Brainard said that the library staff assessed the value of the vandalized books before reporting the incident, accounting for the space of two weeks between the incident and the report to HUPD. The books—which Brainard estimated to be worth a few thousand dollars—will be discarded due to the severity of the damage.
Details on the Harvard U. Police Blotter.
Tragic story out of Salt Lake City. Police are investigating the fatal stabbing of bookseller Sherry Black who was killed in the shop she ran with her husband, B&W Billiards and Books, 3466 S. 700 East.
"She was physically beaten and stabbed more than once," Keller said. "Her wounds did cause a considerable amount of blood loss at the crime scene."
The Deseret News has learned about a transaction in which Black purchased rare, stolen LDS books from a Juggalo gang member with a history of making threats. The incident occurred in February of 2009.
Lorin Nielsen, 20, was arrested and charged with stealing books from the Bluffdale home of his father, who is a polygamous church president. Nielsen pleaded guilty in April 2009 to theft, a third-degree felony, and theft by deception, a second-degree felony. He was sentenced to 90 days in jail.
In March 2009, Nielsen's father told detectives he had noticed some rare LDS books missing from his home library, according to police reports. He reviewed security camera footage and saw his son removing the books on Feb. 20, when he had been at the home for a funeral. The home also functions as a church meeting place.
When the father showed the video to his son, Nielsen admitted taking the books and said he sold them at Black's B&W Billiards and Books store, police reports state.
Toronto Star reports: It was the busiest time of day on the busiest day of the week — as toddlers learned new words, students surfed the web, librarians checked-out books — when a crossbow fired a bolt through Si Cheng’s back.
The 52-year-old died, right there, the Main St. public library on Thursday, just after 4 p.m. His 24-year-old son, Zhou Fang is charged with pulling the trigger.
“This is a very unusual incident,” said Anne Marie Aikins, communications manager for Toronto Public Library. “So we’re trying to make sure anyone affected by it gets their needs met.”
Several after-school programs were underway when Cheng was murdered, including Ready for Reading — a program for kids 5 and under. Teenagers were arriving post class. Librarians were switching shifts.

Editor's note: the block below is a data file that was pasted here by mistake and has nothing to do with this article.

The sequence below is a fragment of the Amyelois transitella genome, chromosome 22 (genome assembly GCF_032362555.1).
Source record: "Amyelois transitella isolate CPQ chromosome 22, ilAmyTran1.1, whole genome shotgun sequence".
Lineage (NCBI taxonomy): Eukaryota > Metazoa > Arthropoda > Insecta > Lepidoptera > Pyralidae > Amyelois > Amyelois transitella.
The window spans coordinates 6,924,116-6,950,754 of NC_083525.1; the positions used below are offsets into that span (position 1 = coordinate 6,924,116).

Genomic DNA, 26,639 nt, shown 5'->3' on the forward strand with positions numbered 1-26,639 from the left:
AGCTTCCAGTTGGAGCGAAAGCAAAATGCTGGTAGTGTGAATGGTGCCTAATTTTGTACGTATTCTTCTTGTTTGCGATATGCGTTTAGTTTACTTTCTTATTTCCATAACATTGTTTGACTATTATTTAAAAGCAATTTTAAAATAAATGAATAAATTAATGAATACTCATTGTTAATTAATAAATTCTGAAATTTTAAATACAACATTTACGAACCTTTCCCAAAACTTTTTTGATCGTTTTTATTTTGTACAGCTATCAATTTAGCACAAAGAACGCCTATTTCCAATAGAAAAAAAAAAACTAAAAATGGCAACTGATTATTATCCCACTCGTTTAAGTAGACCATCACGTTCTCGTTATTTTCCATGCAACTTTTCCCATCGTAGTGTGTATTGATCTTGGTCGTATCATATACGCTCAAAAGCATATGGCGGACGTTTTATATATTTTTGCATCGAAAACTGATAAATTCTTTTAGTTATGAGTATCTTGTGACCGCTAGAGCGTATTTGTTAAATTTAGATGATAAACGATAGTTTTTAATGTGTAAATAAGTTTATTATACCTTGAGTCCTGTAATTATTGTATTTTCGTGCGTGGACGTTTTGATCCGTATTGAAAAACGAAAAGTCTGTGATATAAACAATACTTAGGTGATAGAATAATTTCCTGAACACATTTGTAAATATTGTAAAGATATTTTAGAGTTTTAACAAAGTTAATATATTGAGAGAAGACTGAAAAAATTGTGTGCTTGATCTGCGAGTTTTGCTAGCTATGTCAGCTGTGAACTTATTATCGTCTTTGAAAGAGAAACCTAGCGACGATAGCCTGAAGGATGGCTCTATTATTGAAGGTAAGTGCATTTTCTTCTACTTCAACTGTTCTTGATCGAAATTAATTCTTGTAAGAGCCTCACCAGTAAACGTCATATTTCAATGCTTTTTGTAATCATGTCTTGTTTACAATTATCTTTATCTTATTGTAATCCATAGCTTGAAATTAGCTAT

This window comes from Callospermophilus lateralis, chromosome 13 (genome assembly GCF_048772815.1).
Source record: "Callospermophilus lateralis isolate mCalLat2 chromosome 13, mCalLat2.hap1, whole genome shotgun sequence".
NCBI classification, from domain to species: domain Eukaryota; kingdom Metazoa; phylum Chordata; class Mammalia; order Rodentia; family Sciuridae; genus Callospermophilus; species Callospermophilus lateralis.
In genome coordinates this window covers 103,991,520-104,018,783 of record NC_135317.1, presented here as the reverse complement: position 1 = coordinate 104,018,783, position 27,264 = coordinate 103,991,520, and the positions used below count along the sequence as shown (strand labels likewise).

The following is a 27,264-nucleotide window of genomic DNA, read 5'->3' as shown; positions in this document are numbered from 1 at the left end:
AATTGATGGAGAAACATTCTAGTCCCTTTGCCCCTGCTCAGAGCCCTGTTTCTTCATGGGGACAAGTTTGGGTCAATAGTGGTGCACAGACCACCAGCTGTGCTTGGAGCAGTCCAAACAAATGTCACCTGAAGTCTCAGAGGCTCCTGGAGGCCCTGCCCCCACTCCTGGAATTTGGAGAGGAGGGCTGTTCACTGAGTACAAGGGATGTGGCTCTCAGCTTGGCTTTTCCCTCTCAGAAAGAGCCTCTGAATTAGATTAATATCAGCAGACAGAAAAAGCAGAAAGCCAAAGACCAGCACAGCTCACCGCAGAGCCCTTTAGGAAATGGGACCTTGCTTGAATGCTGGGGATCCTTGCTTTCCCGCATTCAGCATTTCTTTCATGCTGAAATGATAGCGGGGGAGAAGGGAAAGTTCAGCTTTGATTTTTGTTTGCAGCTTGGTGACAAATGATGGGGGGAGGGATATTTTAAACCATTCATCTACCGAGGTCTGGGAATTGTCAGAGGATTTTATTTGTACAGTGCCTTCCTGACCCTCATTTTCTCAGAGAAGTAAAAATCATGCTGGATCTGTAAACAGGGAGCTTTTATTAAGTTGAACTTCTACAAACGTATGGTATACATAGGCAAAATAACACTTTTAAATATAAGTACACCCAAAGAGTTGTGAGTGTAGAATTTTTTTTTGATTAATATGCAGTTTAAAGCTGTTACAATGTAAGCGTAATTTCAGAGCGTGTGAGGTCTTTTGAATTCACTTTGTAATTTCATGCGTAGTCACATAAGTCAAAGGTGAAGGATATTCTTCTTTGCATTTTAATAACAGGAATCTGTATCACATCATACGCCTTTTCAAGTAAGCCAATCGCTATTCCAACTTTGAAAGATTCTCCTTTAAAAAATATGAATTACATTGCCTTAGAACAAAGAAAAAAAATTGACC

“It was a bustling place at the time,” said Aikins.
In their panic, many people left knapsacks and books behind. Many are still logged into computers. And the library has a record of members signed up for the several programs going on at the time. -- Read More
From the Toronto Sun: The city’s first ever crossbow killing is an alleged case of patricide. The 52-year-old man who was shot in the back in a crowded library Thursday is the alleged killer’s father, Toronto Police confirmed Friday.
Si Cheng, also known as William, was inside a public library on Main St., just south of Gerrard St. E., when he was hit in the back by a bolt from a crossbow shortly after 4 p.m., police said.
It’s alleged that Zhou Fang, 24, also known as Peter, fired the fatal shot as women and children in the library watched in horror. Police have not said anything about what may have motivated the city’s 59th murder of the year.
However there is a history of violence involving the accused killer’s estranged mother and father. And at least one source, who knew the couple when they were still living together as a family in 2006 on Mintwood Dr. near Steeles Ave. E. and Leslie in 2006, said “Nora” Cheng Mei Fang “lived in fear” of her former spouse.
“I don’t know what the relationship was like between the father and son, but I know she was terrified of her ex-husband,” said the source, who asked not to be named. The mother and son have been living in Ottawa. The father remained in the family home until recently, even though it was owned by his ex-wife. The North York house was sold for $443,000 in mid-November, according to court records.
The closing date was Dec. 1, the day before the killing.